She took a deep breath. 'Mr Moore, I'm sorry to interrupt your lunch' Damn! She wasn't supposed to know where he was. But he seemed to miss the significance. She narrowed her eyes and looked closer. In fact, he seemed to have paled just slightly. His hand tightened noticeably around the phone.
'Mr Moore, my name is Natasha Sinclair. I believe you knew my mother.'
Tash watched expressions come and go in his face like the changing facets of good glass. Horror. Disbelief. Grief. Hope.
His free hand trembled as he fidgeted with a napkin. He didn't speak for an age. Tash watched his panicked glance in the direction of his lunch partner and she twisted slightly away as his gaze dragged back past her table.
Eventually he spoke, half whispering, 'You sound just like her.'
It sickened her to be doing this to a man her mother had loved. 'I know. I'm sorry. Are you all right?'
He reached for the water pitcher and poured a glass. She heard him take a sip even as she watched him raise a wobbly glass to his lips. 'I'm yes. I'm fine. Just shocked. Surprised,' he added, as though realising he'd been rude.
Tash laughed. 'Shocked, I think.' She took a breath. 'I wanted to call you, to touch base. To make sure you knew ' Yes, he already did know; his expression spoke volumes.
Silence fell as Nathaniel Moore collected his emotions. He glanced towards the restrooms again. 'I did hear. I'm sorry I couldn't come to the funeral. It was not possible.'
Tash knew all about the fall-out between their two families; she'd seen the after-effects repeatedly in her mother's diaries. 'You didn't get to say goodbye.'
He looked desperately around the cafe and then turned his face away, out to the harbour. His voice grew thick. 'Natasha. I'm so sorry for your loss. She was an amazing woman.'
Tash took a deep breath and smelled a heavenly mix of spices and earth. She knew, without looking, who was passing her table again. Broad, moss-green shoulders walked away from her towards Nathaniel Moore. He spared a momentary, peripheral glance for her. It was the least casual look she'd ever intercepted.
Her heart hammered and not just because her time was running out.
'Mr Moore,' she urged into the phone, 'I wanted you to know that regardless of how your family and mine feel about each other, my door is always open to you. If you want to talk or ask any questions.'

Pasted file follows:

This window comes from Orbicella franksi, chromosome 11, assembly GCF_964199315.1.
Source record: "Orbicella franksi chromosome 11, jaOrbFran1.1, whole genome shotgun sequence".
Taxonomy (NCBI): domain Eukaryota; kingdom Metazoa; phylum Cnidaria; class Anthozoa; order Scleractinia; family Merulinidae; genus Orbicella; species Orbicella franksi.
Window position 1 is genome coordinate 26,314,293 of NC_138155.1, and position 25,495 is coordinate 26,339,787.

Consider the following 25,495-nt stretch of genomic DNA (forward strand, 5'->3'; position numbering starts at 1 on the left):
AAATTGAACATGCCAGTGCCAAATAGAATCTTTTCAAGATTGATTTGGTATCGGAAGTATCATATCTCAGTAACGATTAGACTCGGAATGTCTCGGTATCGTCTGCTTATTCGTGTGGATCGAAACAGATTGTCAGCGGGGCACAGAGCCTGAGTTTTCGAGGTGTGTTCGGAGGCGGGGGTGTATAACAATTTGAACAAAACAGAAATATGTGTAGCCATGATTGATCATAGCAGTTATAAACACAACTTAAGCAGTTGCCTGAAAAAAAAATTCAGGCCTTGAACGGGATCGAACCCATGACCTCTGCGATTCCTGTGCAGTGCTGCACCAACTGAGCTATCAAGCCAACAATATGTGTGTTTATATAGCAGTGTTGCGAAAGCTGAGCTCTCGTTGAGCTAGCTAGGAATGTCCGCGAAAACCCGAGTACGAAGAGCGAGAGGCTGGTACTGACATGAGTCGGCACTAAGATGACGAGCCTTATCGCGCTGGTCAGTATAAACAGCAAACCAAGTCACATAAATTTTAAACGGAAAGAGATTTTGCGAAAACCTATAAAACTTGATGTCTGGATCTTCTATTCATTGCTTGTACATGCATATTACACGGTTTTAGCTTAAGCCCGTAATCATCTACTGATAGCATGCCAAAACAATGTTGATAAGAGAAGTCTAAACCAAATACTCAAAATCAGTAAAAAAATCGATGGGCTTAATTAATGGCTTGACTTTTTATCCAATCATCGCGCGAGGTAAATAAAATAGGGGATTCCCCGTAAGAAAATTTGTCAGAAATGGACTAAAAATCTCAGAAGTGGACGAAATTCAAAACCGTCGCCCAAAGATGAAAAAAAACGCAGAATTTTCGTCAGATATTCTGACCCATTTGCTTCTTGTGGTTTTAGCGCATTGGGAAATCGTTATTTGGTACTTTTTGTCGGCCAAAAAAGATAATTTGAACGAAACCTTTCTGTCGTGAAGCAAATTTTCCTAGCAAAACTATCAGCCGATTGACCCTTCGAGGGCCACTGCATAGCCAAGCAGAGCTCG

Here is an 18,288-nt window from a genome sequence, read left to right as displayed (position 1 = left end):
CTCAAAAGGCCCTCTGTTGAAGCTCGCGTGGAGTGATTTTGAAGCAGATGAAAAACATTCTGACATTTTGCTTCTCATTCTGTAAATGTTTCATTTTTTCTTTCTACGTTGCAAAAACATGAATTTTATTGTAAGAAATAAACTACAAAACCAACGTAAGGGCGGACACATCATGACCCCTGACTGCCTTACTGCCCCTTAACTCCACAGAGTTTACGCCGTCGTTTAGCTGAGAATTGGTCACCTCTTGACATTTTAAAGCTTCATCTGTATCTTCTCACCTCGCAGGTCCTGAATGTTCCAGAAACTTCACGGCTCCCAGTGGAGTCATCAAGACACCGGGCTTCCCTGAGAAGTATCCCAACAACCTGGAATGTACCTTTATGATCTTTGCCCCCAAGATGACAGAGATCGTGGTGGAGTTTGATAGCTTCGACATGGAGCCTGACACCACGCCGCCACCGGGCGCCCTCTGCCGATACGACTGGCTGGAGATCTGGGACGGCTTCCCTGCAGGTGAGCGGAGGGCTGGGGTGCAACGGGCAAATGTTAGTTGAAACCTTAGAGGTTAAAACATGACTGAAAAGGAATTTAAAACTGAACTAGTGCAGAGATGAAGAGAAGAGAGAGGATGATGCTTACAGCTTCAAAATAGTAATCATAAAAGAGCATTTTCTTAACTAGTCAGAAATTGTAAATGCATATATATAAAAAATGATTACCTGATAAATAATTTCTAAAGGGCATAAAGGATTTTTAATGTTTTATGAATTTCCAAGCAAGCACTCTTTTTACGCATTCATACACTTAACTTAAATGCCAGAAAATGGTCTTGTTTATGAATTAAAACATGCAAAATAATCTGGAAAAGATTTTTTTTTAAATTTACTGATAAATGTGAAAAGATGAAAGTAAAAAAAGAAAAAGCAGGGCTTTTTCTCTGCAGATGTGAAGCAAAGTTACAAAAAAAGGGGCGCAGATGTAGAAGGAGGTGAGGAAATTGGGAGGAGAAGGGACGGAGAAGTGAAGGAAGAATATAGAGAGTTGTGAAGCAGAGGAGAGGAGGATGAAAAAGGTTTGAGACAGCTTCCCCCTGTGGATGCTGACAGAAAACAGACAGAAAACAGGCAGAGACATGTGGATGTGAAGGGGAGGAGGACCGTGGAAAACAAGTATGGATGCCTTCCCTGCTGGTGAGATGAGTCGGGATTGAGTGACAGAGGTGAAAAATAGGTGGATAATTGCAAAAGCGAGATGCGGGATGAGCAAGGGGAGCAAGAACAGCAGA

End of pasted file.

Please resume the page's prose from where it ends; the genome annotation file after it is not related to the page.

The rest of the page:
The younger man reached his seat, recognising immediately from the expression on the older man's face that something was up. Nathaniel Moore stood abruptly.
'Uh one moment, please will you excuse me?'
Was that for her or for his colleague?
Nathaniel moved unsteadily from the table, indicating the phone call with the wave of a hand. Concerned blue eyes followed him and then looked around the cafe suspiciously. Tash threw her head back and mimed a laugh into her mobile phone as the stare sliced past her. Not that he'd have a clue who was on the other end of Nathaniel's call but she absolutely didn't want to make difficulties for the man her mother had died loving.
Not for the first time since finding the diaries, Tash imagined how it would feel to be lovedto loveto the depths described in such heart-breaking detail on the handwritten pages. Her eyes drifted back to the younger man now sitting alone at the waterside table.
'Are you there?'
'I'm sorry, yes.' She found Nathaniel where he stood, back to her, half concealed in giant potted palms. She groaned. 'Mr Moore, I just wanted you to know that my mother never stopped loving you.' The Armani shoulders slumped. 'I'm sorry to speak so plainly but I feel like we don't have time. Her diaries are full of you. Her memories of you. Particularly at the end.'
Her heart thumped out the silence. His posture slumped further.
'You've lost so much.' His voice was choked. 'Endured so much.'
She glanced back to the table. Hard blue eyes watched Nathaniel from across the cafe, narrowing further.
Tash shook her head. 'No, Mr Moore, I had so much.' More than you ever did. More than just one extraordinary night together. She sucked in a breath. 'As hard as it has been to lose her, at least I had her for my whole life. Thirty years. She was a gift.'
The greying head across the alfresco area bowed and he whispered down the phone. 'She was that.'
Silence fell and Tash knew he was struggling to hold it together. 'You should go. I've called at a bad time.'
'No!' He cleared his throat and then glanced back towards his table, sighing. Blue-eyes stared back at him with open speculation. The hairs on Tash's neck prickled. 'Yes, I'm sorry. This isn't a good time. I'm here with my son'
Tash's focus snapped back to the younger man. This was Aiden Moore? Entrepreneurial young gun, scourge of the social scene? Suddenly her physical response to his presence seemed tawdry, extremely un-special, given that half the town's socialites had apparently shared it.
'I have your number in my phone now.' Nathaniel drew back to him the threads of the trademark composure she'd read about in business magazines. 'May I call you back later, when I'm free to speak?'
She barely heard the last moments of the call, although she knew she was agreeing. Her eyes stayed locked on the younger Moore, realisation thumping her hard and low. He couldn't be compelling. He couldn't smell as tantalising as an Arabian souk. She couldn't drown in those blue, blue eyes.
Not if he was Nathaniel Moore's son.
The Moores hated the Porters; and the Sinclairs, by association. Everyone knew it, apparently. Why should the heir be any different?
It took Tash a moment to realise two things. First, she'd let down her guard and let her eyes linger on him for too long.
Second, his ice-blue gaze was now locked on her, open and speculative.
She gathered up her handcrafted purse, slid some money onto the table and fled on wobbly legs, keeping her phone glued to her ear as though she were still on it even after Nathaniel had returned to the table.
She felt the bite of Aiden Moore's stare until she stumbled out into the Fremantle sunshine.